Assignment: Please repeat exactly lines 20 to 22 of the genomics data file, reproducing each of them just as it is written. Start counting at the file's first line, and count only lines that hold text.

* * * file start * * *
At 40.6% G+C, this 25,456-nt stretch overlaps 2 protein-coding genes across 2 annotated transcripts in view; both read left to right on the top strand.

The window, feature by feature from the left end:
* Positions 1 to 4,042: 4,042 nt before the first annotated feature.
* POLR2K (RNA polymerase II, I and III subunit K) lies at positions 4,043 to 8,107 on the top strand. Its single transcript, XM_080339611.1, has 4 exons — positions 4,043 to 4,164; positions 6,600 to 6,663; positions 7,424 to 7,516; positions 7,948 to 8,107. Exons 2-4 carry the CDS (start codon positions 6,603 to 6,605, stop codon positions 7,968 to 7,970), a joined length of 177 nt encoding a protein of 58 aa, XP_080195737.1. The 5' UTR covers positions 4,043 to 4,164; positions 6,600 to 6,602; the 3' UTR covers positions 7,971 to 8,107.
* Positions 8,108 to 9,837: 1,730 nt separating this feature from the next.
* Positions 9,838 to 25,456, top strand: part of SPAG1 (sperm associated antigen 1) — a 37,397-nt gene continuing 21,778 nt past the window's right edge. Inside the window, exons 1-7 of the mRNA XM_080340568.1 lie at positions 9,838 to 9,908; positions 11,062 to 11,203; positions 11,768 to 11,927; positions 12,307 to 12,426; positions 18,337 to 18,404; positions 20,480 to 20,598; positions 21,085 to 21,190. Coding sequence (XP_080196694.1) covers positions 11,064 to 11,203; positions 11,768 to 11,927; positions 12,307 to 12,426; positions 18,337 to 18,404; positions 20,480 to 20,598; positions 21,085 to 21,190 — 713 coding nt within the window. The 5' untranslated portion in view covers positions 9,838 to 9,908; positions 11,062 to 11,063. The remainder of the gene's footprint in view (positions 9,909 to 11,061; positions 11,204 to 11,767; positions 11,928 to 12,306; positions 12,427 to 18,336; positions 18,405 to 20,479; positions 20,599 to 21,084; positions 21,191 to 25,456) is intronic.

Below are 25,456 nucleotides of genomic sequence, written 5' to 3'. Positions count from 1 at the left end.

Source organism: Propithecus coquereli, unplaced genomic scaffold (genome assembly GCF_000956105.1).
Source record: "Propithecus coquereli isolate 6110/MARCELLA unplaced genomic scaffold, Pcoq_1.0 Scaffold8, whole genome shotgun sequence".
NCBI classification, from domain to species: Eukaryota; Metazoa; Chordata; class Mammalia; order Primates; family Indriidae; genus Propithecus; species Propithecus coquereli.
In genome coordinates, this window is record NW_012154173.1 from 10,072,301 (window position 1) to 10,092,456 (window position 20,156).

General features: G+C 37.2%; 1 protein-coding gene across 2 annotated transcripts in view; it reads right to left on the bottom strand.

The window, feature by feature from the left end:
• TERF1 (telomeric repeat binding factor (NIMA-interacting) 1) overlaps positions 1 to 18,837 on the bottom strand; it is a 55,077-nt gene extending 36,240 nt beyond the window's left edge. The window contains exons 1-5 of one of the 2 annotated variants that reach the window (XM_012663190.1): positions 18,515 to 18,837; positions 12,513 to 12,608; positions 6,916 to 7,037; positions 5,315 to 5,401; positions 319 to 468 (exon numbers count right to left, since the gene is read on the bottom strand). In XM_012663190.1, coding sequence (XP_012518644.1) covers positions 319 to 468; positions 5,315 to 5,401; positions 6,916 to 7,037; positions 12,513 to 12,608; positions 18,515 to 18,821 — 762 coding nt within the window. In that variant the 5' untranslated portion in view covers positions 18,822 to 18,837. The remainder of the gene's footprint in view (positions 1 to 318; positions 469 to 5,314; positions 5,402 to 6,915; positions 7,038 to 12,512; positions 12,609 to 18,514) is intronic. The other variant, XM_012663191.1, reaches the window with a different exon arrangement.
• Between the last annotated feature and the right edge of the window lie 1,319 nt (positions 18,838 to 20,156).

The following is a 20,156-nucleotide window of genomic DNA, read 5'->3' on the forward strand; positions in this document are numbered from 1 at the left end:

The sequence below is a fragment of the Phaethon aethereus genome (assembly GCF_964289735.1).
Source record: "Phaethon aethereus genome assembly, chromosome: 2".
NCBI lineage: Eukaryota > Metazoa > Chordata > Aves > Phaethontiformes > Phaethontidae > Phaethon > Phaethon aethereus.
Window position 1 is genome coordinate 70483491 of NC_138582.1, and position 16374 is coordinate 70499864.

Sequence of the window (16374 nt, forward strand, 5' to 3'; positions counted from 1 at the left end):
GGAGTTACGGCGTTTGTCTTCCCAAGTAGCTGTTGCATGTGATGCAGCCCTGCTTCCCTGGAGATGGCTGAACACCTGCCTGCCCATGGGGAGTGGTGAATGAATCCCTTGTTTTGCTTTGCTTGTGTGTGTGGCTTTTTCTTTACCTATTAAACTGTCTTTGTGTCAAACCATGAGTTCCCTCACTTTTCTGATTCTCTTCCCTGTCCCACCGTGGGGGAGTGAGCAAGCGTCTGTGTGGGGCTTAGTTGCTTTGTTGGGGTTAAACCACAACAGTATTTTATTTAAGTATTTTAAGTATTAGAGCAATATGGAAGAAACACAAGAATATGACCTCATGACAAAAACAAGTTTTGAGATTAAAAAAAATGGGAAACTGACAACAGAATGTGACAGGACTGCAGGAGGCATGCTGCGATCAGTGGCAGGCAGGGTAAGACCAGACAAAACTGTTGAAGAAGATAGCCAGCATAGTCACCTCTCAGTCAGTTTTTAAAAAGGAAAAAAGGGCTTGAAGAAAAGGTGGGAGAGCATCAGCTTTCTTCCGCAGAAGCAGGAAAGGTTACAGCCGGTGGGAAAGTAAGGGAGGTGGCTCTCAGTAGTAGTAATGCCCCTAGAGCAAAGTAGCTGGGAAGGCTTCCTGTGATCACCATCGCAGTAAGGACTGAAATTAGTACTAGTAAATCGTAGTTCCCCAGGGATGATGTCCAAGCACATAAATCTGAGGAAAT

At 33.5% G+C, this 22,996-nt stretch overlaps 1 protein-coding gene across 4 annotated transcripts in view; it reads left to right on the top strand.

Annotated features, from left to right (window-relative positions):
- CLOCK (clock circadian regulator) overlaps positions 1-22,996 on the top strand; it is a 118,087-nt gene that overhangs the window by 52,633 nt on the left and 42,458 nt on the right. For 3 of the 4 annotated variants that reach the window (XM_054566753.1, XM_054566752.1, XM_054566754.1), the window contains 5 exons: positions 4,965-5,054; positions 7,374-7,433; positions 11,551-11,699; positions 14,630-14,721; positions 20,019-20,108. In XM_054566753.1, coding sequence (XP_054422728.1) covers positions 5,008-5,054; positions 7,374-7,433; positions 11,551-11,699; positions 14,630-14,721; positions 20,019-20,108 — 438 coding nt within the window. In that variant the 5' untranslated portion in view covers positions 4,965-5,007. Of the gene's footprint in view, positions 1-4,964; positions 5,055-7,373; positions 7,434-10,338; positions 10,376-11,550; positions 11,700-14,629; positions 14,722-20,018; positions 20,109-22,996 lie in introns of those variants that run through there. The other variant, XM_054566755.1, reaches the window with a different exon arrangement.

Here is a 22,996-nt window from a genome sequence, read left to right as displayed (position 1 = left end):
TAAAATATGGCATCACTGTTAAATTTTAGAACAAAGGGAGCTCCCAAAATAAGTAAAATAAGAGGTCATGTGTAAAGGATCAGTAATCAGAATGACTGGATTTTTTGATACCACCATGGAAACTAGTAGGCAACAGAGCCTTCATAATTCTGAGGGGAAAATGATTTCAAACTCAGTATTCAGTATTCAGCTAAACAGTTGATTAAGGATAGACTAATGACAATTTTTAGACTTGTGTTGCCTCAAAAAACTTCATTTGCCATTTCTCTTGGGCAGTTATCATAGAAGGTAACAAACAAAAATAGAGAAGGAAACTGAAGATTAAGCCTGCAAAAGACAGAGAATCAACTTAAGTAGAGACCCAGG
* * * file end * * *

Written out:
Window position 1 is genome coordinate 70483491 of NC_138582.1, and position 16374 is coordinate 70499864.

Sequence of the window (16374 nt, forward strand, 5' to 3'; positions counted from 1 at the left end):
GGAGTTACGGCGTTTGTCTTCCCAAGTAGCTGTTGCATGTGATGCAGCCCTGCTTCCCTGGAGATGGCTGAACACCTGCCTGCCCATGGGGAGTGGTGAATGAATCCCTTGTTTTGCTTTGCTTGTGTGTGTGGCTTTTTCTTTACCTATTAAACTGTCTTTGTGTCAAACCATGAGTTCCCTCACTTTTCTGATTCTCTTCCCTGTCCCACCGTGGGGGAGTGAGCAAGCGTCTGTGTGGGGCTTAGTTGCTTTGTTGGGGTTAAACCACAACAGTATTTTATTTAAGTATTTTAAGTATTAGAGCAATATGGAAGAAACACAAGAATATGACCTCATGACAAAAACAAGTTTTGAGATTAAAAAAAATGGGAAACTGACAACAGAATGTGACAGGACTGCAGGAGGCATGCTGCGATCAGTGGCAGGCAGGGTAAGACCAGACAAAACTGTTGAAGAAGATAGCCAGCATAGTCACCTCTCAGTCAGTTTTTAAAAAGGAAAAAAGGGCTTGAAGAAAAGGTGGGAGAGCATCAGCTTTCTTCCGCAGAAGCAGGAAAGGTTACAGCCGGTGGGAAAGTAAGGGAGGTGGCTCTCAGTAGTAGTAATGCCCCTAGAGCAAAGTAGCTGGGAAGGCTTCCTGTGATCACCATCGCAGTAAGGACTGAAATTAGTACTAGTAAATCGTAGTTCCCCAGGGATGATGTCCAAGCACATAAATCTGAGGAAAT